A Feature Article from the Summer 1968 issue of

Transportation Division

A newly-acquired 20-wrecker hauls
a broken down van into the Berry Street
"open air" garage beneath the Williamsburg Bridge.

The Transportation Division of the New York City Department of Correction is the lifeline of the department. The Transportation Division makes 323,000 annual prisoner transfers from the criminal courts to the four sentence institutions of the City, to the five detention institutions of the City, to the three Hospital Prison Wards of the City; to the New York State prisons,hospitals and mental health facilities; and to the recently-designated Narcotic Addiction Control Commission facilities.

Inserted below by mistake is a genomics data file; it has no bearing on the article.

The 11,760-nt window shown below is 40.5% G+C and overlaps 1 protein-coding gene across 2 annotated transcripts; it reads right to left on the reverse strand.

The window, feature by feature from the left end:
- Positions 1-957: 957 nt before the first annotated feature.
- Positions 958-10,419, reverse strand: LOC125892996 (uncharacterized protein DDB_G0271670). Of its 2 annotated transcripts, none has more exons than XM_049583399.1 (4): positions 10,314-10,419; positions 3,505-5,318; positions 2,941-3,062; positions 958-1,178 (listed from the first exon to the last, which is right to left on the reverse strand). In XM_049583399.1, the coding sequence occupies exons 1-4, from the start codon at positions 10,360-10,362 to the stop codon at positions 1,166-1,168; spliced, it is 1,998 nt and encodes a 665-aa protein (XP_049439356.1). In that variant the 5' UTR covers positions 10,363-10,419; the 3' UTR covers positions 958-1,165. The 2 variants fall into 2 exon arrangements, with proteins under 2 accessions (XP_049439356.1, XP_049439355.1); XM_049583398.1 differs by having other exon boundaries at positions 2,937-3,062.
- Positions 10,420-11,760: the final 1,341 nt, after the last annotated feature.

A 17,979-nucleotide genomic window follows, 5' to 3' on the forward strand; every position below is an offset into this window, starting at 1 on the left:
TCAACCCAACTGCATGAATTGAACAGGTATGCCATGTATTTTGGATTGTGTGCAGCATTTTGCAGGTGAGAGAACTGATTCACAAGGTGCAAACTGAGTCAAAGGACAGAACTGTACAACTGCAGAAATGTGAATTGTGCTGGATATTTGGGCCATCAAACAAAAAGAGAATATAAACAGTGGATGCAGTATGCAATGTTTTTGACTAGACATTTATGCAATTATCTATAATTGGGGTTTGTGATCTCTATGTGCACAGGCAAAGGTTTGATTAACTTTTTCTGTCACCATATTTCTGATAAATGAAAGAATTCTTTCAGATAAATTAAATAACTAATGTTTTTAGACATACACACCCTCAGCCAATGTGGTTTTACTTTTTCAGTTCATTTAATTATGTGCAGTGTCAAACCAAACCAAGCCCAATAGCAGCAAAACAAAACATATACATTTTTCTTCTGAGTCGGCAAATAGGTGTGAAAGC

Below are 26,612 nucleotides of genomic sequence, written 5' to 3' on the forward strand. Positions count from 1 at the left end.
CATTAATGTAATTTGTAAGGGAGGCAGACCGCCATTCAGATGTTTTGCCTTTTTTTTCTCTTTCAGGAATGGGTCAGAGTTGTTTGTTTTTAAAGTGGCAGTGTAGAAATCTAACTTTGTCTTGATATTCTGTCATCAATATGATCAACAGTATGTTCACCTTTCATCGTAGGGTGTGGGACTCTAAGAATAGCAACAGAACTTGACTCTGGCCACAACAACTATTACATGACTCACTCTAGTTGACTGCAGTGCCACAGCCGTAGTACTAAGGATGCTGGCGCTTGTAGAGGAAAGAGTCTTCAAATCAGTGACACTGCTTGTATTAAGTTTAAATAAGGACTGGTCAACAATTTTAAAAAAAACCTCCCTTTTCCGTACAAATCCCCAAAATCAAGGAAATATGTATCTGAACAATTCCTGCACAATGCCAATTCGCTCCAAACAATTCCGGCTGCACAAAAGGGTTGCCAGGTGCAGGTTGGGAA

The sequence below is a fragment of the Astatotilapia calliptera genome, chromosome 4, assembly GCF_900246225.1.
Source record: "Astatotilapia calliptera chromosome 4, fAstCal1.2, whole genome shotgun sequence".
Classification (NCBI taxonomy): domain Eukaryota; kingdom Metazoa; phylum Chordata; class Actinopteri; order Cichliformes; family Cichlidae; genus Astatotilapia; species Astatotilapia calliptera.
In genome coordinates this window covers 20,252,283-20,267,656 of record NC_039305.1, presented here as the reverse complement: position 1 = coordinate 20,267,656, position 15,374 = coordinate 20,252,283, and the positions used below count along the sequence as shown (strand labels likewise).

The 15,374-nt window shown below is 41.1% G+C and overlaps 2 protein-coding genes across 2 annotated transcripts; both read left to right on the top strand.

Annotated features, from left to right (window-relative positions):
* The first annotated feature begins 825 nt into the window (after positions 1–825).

The Transportation Division must provide for the movement of prisoners to coincide with the calendars of 114 courts at 17 different locations throughout the city. It is not only a turnover of this huge number of human beings that is involved; they must also provide for the transfer of food, supplies, and equipment to keep its twelve major institutions and court detention pens functioning.

Inmates board Casser
tour bus in yard of the
Brooklyn House of Detention for Men.